Outdoor furnishing's fabrics, styles make modern advances

Need to relax? Can't get away? There's always the closest retreat -- the backyard, terrace or even the rooftop.

If that works for you -- as it apparently does for millions of Americans -- and if you're also into decorating, then this column is for you.

Those who keep current with design trends already know about alternatives to old-fashioned outdoor furnishings made of plastic strapping, teak or redwood. In fact, today's outdoor furniture styles, whether sophisticated or casual, often resemble those found indoors.

That's true of fabrics as well. They're now color-coordinated within specific collections, just as has long been the case with fabrics intended for use in living rooms. Manufacturers of outdoor materials have also greatly enhanced fabric performance, a term referring to resistance to soiling and fading.

Responding to growing consumer demand for top-quality products, the outdoor-furnishing industry has "continually raised the bar on comfort and found innovative options for creating private sanctuaries just outside our back doors," says Jackie Hirschhaut, vice president of the American Home Furnishings Alliance (www.findyourfurniture.com).

Q: We're considering building a patio adjacent to our contemporary-style living room. The outdoor space would be reached through sliding glass doors. Should the patio furniture therefore be in the same style as the pieces in the living room?

A: It's hard to know what you mean by "contemporary." To some, it denotes a mix of styles in a relaxed setting. Others think of it as the latest version of what used to be called "modern."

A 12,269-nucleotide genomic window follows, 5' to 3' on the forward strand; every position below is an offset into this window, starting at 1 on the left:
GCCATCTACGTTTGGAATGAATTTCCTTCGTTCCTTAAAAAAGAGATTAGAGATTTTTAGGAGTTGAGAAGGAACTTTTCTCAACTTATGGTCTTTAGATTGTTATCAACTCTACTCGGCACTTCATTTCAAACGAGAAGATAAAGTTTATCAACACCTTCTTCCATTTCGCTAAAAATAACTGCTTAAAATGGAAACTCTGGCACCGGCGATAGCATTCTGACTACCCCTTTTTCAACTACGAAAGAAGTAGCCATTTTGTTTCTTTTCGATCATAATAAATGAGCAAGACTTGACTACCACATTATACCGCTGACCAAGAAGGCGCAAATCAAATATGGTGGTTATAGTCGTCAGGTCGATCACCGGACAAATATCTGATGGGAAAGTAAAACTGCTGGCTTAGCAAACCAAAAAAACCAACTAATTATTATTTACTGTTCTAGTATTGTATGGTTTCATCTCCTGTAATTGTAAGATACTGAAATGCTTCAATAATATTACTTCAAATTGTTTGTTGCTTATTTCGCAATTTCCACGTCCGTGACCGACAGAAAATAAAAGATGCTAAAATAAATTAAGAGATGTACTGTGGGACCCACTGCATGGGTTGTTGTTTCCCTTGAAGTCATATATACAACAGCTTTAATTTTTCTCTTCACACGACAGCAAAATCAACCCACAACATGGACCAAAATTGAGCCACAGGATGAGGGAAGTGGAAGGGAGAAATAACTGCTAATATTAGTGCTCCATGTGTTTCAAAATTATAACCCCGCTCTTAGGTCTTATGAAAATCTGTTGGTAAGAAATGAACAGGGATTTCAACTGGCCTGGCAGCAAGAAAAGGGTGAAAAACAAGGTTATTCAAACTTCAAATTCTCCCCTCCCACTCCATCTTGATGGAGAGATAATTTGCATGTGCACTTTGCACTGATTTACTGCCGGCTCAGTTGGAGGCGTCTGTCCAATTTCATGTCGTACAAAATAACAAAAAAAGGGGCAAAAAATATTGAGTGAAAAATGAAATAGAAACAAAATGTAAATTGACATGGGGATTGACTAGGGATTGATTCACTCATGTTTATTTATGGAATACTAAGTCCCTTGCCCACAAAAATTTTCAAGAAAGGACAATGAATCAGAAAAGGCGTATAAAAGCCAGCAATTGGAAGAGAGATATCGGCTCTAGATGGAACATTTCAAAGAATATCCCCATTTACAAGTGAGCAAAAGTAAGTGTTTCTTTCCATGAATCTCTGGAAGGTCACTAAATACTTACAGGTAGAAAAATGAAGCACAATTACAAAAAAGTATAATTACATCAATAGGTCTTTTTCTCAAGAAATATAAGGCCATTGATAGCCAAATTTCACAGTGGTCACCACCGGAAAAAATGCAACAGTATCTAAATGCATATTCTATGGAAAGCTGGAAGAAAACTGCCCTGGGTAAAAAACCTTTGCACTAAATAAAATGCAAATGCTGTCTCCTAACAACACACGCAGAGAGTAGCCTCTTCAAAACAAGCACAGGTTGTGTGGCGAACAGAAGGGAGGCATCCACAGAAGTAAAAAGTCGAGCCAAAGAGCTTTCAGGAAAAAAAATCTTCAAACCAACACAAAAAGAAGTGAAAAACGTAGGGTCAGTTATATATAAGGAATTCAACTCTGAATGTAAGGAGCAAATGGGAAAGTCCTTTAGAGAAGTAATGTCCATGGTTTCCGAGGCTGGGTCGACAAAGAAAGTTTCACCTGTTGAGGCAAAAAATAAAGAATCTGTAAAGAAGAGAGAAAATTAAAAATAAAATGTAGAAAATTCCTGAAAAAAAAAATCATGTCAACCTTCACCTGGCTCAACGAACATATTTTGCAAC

But whatever your definition, here are a few thoughts in response to your question.

Outdoor furnishings should generally be compatible with a home's architecture as well as with the design of a room from which they're seen. In your case, many styles would qualify as appropriate choices, regardless of what type of contemporary furniture you have.

Some possibilities are more striking than others.

Consider, for example, the combined ottoman and seating piece shown in the accompanying photo. Barlow Tyrie, a company once known primarily for its teak furniture, commissioned this piece from Vladimir Kagan, an experienced avant-garde designer.

What you see here is actually part of a 30-piece collection of outdoor furniture -- the first designed by Kagan. And that's further proof of how chic this design genre has become.

The aluminum frame of this particular piece is coated with all-weather resin fiber and can be covered in any appropriate fabric. For more information, visit www.teak.com.

Should you prefer something more classical, a style that often goes well with contemporary, then you might want to consult The Ladies Association of Mount Vernon. These overseers of the museum that was once the home of George and Martha Washington have introduced a licensed collection of outdoor furniture. It can be viewed at www.mountvernon.org by following the shopping links to "garden furniture."

These pieces were inspired by an eclectic set of sources, including England's Twickenham Rugby Stadium, the Adirondack National Park and British-Chinese Chippendale furniture.

Rita St. Clair is a syndicated columnist with Tribune Media Services Inc. E-mail general interior design questions to her at rsca@ritastclair.com.